The Black experience

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This story originally ran in 1982 as part of the “Black L.A.: Looking at Diversity” series. We have preserved the original text in order to provide an accurate account of the work in print.

Being black in Los Angeles means seeking the best school that you can find for your children, hunting for an apartment or house that you can afford, making your way in business, going to parties on weekends or sitting home watching television — in short, doing the things that most people in Los Angeles do.

But the black experience in Los Angeles has an added dimension that too often sets it apart. Being black in Los Angeles also means encountering schools where too many teachers and students seem uninterested in learning, or the public does not care when they do. If you are a teen-ager, being black means a 50-50 chance of being unemployed.


Being black in Los Angeles also means trying to make your way in a white business world with few other blacks around for support, it means being the object of feeble jokes — or worse — by whites unused or unwilling to dealing with blacks. It means being rented to reluctantly or eyed suspiciously. It means turning on the television set and not seeing yourself represented.

In the summer of 1982, The Times published a series on Southern California’s Black community called “Black L.A.: Looking at Diversity.”

Oct. 4, 2021

In short, it means racism.

In a recent series of articles, The Times’ black reporters have told this story of many dimensions. Through their polls and their interviews, the reporters found a wide range of black opinion. These were the most salient findings:

  • Every day, nearly 13,600 black students voluntarily leave their neighborhoods by bus to attend what they or their parents consider better schools within the Los Angeles Unified School District. Another 6,600 blacks leave their neighborhoods to go to magnet schools for special studies. Yet another 15,000 go to parochial schools, 2,463 attend private schools and 1,000 go to black academies. Their choices underline what black parents think: Only 2% of those polled thought their children could get the best education in black schools, while 58% said that was possible in either white or integrated schools.
  • Even so, young blacks have vastly greater chances to become doctors or engineers than to be professional athletes, yet they still choose — or are pushed onto — the football field or basketball court. Their studies suffer, and they can’t make the grade academically even if they can get college athletic scholarships. Too many colleges use them up athletically with little support scholastically or personally.
  • While more than 60% of whites in Los Angeles have a favorable impression of the Los Angeles Police Department, only 45% of blacks share that feeling. More blacks react unfavorably about the police than favorably when polled, even though blacks want and need police protection because they are crime’s most likely victims.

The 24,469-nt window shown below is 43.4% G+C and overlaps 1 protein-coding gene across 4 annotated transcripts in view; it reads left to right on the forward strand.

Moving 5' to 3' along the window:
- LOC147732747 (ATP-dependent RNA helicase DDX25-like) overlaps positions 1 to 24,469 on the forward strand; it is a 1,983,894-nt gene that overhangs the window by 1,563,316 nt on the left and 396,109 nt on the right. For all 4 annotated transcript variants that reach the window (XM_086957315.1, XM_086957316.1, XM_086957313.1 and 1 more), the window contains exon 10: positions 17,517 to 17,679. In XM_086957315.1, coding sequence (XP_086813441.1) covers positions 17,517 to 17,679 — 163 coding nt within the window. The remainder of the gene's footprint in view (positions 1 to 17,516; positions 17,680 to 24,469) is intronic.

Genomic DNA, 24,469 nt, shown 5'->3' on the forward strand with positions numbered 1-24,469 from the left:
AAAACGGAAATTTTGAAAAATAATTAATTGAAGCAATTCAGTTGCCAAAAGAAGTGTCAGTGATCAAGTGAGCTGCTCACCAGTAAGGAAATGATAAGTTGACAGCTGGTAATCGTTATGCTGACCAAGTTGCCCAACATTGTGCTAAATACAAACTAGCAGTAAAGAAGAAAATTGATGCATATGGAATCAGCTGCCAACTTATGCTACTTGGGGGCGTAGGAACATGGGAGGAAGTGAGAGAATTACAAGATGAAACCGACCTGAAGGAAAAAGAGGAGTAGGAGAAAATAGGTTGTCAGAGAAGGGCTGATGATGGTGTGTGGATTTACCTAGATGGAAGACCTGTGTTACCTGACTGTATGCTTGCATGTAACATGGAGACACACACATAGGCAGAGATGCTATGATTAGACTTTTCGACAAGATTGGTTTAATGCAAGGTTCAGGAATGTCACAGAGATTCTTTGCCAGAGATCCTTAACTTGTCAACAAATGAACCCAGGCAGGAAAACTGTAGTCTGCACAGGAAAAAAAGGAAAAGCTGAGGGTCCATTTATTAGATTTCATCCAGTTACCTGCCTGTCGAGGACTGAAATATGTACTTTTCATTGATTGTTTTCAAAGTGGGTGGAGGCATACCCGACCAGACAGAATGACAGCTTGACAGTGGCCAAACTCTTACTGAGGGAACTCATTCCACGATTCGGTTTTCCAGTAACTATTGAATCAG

• Large numbers of blacks argue that the media routinely distort the fabric of black life when they aren’t ignoring it altogether. Concentration on black crime and violence to the exclusion of portraits of interesting blacks will not change, they say, until more blacks are decision-making editors at local newspapers and television stations as well as national networks.
  • And finally, blacks who range in age from 30 to 44—the generation that came of age during the civil-rights movement—make more money and have better prospects than ever, yet are more distrustful of whites and more pessimistic about the future than blacks older and younger.

Has there, then, been no change?

Blacks are no longer confined to teaching and preaching within the black community or to low-status jobs in the world at large. They range through corporate staffs and university faculties, but not near in proportion to their numbers in society. Good students have opportunities once closed to them. Black political leaders offer a prominent role model other than athlete or entertainer. The restrictive laws are gone, struck down by the courts and by decades of activism. And, most fundamentally, blacks and whites simply have more contacts now, in public spaces and businesses if not as often socially: acquaintanceship eases understanding.

But it remains an uneasy, distrustful relationship. Many blacks, for example, think that the white-controlled Los Angeles school board’s adamant opposition to busing is racism under another name. If there is a place to start to improve the lives of all blacks in Los Angeles, it is the public schools. Those schools cannot do their task without more support from the school board and money from the state Legislature.

Blacks also see some national leaders preach family values and yet seek to restrict money for family planning that would help ease the alarming rate of teen-age pregnancies, especially among blacks. They see a nation not creating enough jobs to give young black men self-respect and money in their pockets.

It remains a time for leadership in the schools, the police department, Congress, the White House — all places where such leadership is little evident today. Blatant Jim Crow racism is gone, but the problems still exist and, being more subtle, may be harder to solve. As black poet James Weldon Johnson wrote, the American racial dilemma “is not a static condition; rather it is, and always has been, a series of shifting interracial situations never precisely the same for any two generations.”


Race, like religion, has divided humanity for centuries. The efforts, by black and white together, to end that division can never be relaxed.